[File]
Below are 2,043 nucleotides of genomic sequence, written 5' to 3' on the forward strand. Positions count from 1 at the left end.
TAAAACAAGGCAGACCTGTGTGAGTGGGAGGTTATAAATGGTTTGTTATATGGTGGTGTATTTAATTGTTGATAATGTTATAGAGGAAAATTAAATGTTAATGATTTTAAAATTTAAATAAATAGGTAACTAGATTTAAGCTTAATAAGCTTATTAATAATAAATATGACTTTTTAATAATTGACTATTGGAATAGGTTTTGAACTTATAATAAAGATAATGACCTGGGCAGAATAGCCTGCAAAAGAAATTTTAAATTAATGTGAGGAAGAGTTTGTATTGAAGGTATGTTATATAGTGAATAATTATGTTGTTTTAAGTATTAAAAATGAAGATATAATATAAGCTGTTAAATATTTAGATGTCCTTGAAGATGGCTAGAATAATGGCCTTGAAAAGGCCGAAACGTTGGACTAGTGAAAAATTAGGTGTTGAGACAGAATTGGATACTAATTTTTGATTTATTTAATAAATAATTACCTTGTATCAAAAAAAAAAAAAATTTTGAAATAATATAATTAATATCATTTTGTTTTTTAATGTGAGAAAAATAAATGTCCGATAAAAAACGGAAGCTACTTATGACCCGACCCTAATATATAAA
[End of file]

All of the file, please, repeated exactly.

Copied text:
Below are 2,043 nucleotides of genomic sequence, written 5' to 3' on the forward strand. Positions count from 1 at the left end.
TAAAACAAGGCAGACCTGTGTGAGTGGGAGGTTATAAATGGTTTGTTATATGGTGGTGTATTTAATTGTTGATAATGTTATAGAGGAAAATTAAATGTTAATGATTTTAAAATTTAAATAAATAGGTAACTAGATTTAAGCTTAATAAGCTTATTAATAATAAATATGACTTTTTAATAATTGACTATTGGAATAGGTTTTGAACTTATAATAAAGATAATGACCTGGGCAGAATAGCCTGCAAAAGAAATTTTAAATTAATGTGAGGAAGAGTTTGTATTGAAGGTATGTTATATAGTGAATAATTATGTTGTTTTAAGTATTAAAAATGAAGATATAATATAAGCTGTTAAATATTTAGATGTCCTTGAAGATGGCTAGAATAATGGCCTTGAAAAGGCCGAAACGTTGGACTAGTGAAAAATTAGGTGTTGAGACAGAATTGGATACTAATTTTTGATTTATTTAATAAATAATTACCTTGTATCAAAAAAAAAAAAAATTTTGAAATAATATAATTAATATCATTTTGTTTTTTAATGTGAGAAAAATAAATGTCCGATAAAAAACGGAAGCTACTTATGACCCGACCCTAATATATAAA